Woody Stephens winner Teuflesberg underwent successful surgery on October 11.<br><a target="blank" href="http://www.bloodhorse.com/horse-racing/photo-store?ref=http%3A%2F%2Fpictopia.com%2Fperl%2Fgal%3Fprovider_id%3D368%26ptp_photo_id%3D1393781%26ref%3Dstory">Order This Photo</a>

Woody Stephens winner Teuflesberg underwent successful surgery on October 11.
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Teuflesberg Surgery Successful; Prognosis Good

Grade II winner Teuflesberg underwent a succesful surgery Oct. 11 at Rood &amp; Riddle Equine Hospital after fracturing both sesamoid bones in his left front leg Oct. 6.

Grade II winner Teuflesberg, who fractured both sesamoid bones in his left front leg in the Oct. 6 Phoenix Stakes (gr. III) at Keeneland, underwent a successful surgery Oct. 11 at Rood & Riddle Equine Hospital in Lexington and is on the way to what co-owner Donnie Kelly hopes will be a full recovery.

“He had surgery today and came out good; his prognosis looks good,” Kelly said. “Dr. (Larry) Bramlage said the next two weeks are crucial because when he broke down he stretched out some of the blood vessels that run down the back of his legs, and there’s a ligament that goes from the back of the knee to the foot that was also stressed. If he’s not getting enough blood supply to that area there’s more risk of infection, so that’s the main concern.”

The 3-year-old son of Johannesburg was initially scheduled for surgery Oct. 8, but the operation was postponed to Oct. 11 to allow the colt’s white blood cell count to recover, said co-owner and trainer Jamie Sanders. Sanders said Bramlage told her the breaks were clean and the bones not shattered. That gave her optimism Teuflesberg will one day stand at stud.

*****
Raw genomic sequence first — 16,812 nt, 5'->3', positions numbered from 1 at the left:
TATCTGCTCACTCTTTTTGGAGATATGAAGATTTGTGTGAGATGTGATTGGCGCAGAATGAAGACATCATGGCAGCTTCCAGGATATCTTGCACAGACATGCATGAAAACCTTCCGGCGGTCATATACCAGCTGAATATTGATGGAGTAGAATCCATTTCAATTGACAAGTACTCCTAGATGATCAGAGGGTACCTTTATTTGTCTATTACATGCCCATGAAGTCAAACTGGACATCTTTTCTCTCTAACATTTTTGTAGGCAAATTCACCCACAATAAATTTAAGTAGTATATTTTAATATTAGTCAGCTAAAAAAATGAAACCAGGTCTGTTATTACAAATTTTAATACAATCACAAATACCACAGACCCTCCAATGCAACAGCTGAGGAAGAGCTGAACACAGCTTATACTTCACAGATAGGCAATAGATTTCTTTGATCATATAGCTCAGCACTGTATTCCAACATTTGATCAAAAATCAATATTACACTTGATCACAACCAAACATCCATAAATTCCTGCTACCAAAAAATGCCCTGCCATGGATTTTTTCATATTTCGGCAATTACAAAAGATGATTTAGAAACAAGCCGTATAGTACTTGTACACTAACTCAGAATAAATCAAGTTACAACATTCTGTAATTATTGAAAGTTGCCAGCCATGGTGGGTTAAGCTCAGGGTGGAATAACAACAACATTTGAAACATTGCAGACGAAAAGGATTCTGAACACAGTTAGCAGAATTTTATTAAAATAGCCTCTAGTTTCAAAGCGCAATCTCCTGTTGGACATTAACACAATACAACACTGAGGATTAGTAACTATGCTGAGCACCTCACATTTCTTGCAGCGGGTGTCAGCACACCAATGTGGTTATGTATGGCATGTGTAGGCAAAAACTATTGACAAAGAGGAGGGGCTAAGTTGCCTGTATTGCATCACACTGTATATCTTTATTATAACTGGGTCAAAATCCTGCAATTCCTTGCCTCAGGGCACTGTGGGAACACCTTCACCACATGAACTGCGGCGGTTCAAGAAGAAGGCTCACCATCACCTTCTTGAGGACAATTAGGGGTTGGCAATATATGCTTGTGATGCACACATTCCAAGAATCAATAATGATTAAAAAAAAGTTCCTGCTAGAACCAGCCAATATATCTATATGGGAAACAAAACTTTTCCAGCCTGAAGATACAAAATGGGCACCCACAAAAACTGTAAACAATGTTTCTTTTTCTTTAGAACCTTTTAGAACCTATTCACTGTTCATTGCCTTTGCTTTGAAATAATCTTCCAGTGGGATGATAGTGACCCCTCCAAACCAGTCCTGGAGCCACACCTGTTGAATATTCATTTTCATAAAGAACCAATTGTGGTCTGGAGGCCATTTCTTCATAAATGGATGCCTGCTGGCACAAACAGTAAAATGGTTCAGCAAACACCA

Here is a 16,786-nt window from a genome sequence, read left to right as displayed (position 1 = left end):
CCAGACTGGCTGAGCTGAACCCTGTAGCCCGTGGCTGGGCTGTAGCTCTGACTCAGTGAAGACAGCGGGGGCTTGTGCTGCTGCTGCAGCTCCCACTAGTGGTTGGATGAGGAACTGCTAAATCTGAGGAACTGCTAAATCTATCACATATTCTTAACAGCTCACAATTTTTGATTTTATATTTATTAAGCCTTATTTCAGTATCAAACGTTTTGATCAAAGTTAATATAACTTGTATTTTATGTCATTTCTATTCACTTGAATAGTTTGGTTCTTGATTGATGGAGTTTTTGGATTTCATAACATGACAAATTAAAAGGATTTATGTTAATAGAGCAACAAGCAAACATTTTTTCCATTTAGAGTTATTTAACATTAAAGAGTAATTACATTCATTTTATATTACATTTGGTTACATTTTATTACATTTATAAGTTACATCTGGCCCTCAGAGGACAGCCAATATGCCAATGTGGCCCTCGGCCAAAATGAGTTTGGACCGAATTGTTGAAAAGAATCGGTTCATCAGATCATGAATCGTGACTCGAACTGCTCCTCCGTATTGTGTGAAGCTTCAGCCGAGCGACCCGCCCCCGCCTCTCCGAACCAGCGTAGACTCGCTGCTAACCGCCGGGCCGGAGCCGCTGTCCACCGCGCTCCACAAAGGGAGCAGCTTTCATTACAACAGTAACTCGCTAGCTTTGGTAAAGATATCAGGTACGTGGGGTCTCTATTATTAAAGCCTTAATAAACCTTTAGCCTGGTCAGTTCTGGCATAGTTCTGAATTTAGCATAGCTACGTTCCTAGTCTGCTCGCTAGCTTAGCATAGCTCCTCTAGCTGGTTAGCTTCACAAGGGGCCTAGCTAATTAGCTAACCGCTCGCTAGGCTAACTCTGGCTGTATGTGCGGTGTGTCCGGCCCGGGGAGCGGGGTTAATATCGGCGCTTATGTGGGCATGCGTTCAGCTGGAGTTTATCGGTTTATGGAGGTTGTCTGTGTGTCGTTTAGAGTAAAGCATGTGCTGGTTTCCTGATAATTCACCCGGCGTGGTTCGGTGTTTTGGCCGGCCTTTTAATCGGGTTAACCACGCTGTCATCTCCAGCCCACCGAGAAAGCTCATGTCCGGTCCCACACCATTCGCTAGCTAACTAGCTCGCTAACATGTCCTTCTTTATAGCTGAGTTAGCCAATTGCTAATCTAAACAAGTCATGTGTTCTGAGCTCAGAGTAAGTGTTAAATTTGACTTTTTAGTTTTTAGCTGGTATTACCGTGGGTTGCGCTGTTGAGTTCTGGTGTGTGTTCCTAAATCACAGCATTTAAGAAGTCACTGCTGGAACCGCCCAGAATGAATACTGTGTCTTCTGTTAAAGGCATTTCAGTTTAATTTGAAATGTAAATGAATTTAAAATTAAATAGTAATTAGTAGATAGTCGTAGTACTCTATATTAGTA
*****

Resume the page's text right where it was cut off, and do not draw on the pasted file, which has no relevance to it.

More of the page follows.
“I was there when he woke up and he actually laid there longer than normal,” Kelly said. “Dr. Bramlage said that was good because the longer (Teuflesberg) stayed there and let the (anesthesia) get out of his system, the better off he is. He got up strong and did it fairly easy, and he took about 20 minutes to get his mind back together. Then he walked to the stall and went right to eating hay; he’s not acting stupid or anything.”

Kelly said the colt’s groom stays with him during the day until his night watchman takes over.

“He’s used to the attention; he’s always been that way,” he said. “In the first couple of days he was a little rambunctious and we had to go in there and hold him and sit with him in the stall, but right now he’s very content. He’s cleaning up all of his food and so far he’s acting a lot better than I thought he would.”

Teuflesberg, who finished fourth in the Toyota Blue Grass Stakes (gr. I) at Keeneland in April, retires with five wins, including the Woody Stephens Stakes (gr. II). His career earnings total $621,981. The colt is owned by a partnership of Sanders and Kelly, Gary Logsdon, and Jeff Singer.